The problem is that the voters who will decide the next election still haven't chosen a side. They haven't even switched on, yet, to the political debate. You'll recognise them at Christmas, standing near the barbecue, and holding forth about the big issues: like how much it cost to fill up the car last week ("I couldn't believe it ... over two dollars a litre!") and how much the house down the road went for last month ("Just incredible ... how can anyone afford to buy today?").
Faced with such immediate, current and personal issues, these voters really don't give a damn about the future trajectory of the planet or nebulous concepts like the meaning of life. They stopped listening to the debate about climate change when it was still labelled global warming and don't see how the current rains actually prove climate change is real. They don't care about why the price of fuel is rising or if Taiwan really is a part of China - they just want their problems to go away.
Both parties have long given up on educating such voters and neither will bother now. They're focusing, instead, on that golden land way off in the future: the one with affordable housing, plentiful childcare, and laughing children playing on swings being pushed by happy parents. Both parties (particularly Labor) have positioned policy offerings well within the comfort zone of the electorate. Listen to the leaders however and you hear (particularly from the PM) that his opponent is a virtual devil incarnate whose election would lead to the rapid end of life as we know it. The end, for example, of the weekend.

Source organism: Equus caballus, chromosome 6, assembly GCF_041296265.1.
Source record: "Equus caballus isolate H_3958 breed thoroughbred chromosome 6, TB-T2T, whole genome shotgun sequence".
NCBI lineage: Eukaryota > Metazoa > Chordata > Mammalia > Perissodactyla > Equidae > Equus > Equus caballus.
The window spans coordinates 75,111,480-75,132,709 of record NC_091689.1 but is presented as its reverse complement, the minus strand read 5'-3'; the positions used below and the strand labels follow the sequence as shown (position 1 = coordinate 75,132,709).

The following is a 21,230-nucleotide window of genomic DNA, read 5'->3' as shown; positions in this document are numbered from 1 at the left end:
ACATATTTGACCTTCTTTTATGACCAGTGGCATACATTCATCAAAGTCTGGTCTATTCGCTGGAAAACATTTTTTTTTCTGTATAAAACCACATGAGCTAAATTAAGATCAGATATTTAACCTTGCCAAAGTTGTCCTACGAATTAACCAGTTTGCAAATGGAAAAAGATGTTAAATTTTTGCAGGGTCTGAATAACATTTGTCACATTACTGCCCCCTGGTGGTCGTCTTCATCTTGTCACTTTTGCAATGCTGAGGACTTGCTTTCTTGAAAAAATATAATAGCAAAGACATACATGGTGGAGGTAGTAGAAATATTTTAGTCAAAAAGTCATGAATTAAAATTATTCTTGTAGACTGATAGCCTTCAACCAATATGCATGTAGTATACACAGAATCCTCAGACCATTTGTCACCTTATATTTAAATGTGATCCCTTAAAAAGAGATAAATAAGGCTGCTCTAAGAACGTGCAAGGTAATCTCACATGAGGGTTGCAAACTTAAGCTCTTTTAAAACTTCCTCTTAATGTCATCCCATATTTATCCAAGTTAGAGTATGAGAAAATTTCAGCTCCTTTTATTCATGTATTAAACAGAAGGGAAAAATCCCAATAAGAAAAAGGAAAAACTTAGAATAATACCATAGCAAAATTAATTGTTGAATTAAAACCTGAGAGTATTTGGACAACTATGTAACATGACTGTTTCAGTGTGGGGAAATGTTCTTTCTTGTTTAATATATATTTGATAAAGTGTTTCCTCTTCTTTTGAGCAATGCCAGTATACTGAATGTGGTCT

It's particularly important to recognise this as the election looms ever closer and the accompanying rhetoric swells to a shrill crescendo. It's also the reality of the way we communicate electronically nowadays. Brevity and succinctness require reducing every message to its simplest: black and white, good and bad. Forget nuance, boil it down to the golden nugget even if this means discarding all the nutrients that make a meal substantial.
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So who will you vote for in the coming year?
Put the choice like that and the answer's obvious. Independents. Those offering action.
At some point, however, the choice will be reduced to that of a chaotic government with a feel-good PM who, despite accumulating evidence to the contrary, continues to assure us that nothing needs to change or an opposition that's different - but only just!
Neither party will be bothered telling us the truth because it might get in the way of winning the election. So take that as your personal challenge over this holiday period. Engage. Talk about the coming election at the cricket and the beach. Tell the politicians they need to stand for something and get your friends to concentrate on how vital their coming vote will be.
The next one really might be one of the most important of our lives.
Nicholas Stuart is a Canberra writer.
Nicholas Stuart is a Canberra writer.